Adam Corry had worked it all out, so Tom silenced him. “Killing Adam was the worst thing I’ve done in 22 years,” he sobbed. “I thought I’d moved away from all that but I’m still the same man.”
When the aghast Matthews learned the full extent of his crimes (“There’s a darkness in you”), she told him to hand himself in. Brannick admitted there was a gun that tied him to all four Goliath murders – the 9mm pistol he’d hidden in a trawlerman’s hut on the shores of Strangford Lough. “Leave me to tell lzzy,” he pleaded, playing on Tori’s soft spot for her star student. “It’ll destroy her.”
When Matthews drove off to fetch the proof, Izzy blithely assumed they’d had a row. “Go after her,” she said. Except she didn’t mean it in the same way Brannick did.
Lakeside shootout took out key players
In a propulsive final sequence, Brannick turned his phone back on and made an ominous call. As the signal came online, armed police scrambled to intercept him. Meanwhile, Matthews found the fishing hut – but the gun had gone. Tom had effectively called in a hit on her. Keenan was lying in wait to take vengeance for his abduction and shot her. Brannick promptly gunned down Keenan, then covered his tracks by tossing the old warhorse’s phone into the lough, just as police arrived to discover Brannick standing over two dead bodies.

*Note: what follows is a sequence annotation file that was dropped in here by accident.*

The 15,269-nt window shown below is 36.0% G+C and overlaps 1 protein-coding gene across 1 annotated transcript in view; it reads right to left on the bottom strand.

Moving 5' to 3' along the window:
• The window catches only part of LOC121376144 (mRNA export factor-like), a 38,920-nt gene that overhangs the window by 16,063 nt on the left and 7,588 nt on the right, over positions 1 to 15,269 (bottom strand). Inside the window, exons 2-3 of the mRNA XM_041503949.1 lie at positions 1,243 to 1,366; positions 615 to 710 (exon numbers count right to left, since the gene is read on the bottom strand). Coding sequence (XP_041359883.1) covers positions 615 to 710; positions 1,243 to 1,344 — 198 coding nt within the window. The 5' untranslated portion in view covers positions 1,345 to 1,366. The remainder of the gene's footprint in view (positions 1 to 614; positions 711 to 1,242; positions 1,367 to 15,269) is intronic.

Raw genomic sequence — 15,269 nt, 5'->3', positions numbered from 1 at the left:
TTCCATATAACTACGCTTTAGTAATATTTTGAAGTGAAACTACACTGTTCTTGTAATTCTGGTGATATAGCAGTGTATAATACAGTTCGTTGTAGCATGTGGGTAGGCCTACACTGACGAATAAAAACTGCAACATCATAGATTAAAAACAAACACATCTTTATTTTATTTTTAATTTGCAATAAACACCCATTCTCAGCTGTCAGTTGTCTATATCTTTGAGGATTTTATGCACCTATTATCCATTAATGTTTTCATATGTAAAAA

They were quick to deduce that Keenan was Goliath. When Tori finally hunted down her father’s killer, went the story, he shot Tori with the same gun used in the other three Goliath murders. Brannick, in turn, had taken down a dangerous terrorist serial killer. Neither Niamh nor Twomey seemed particularly convinced by this version of events but the latter wanted the case tied up neatly and it all fitted.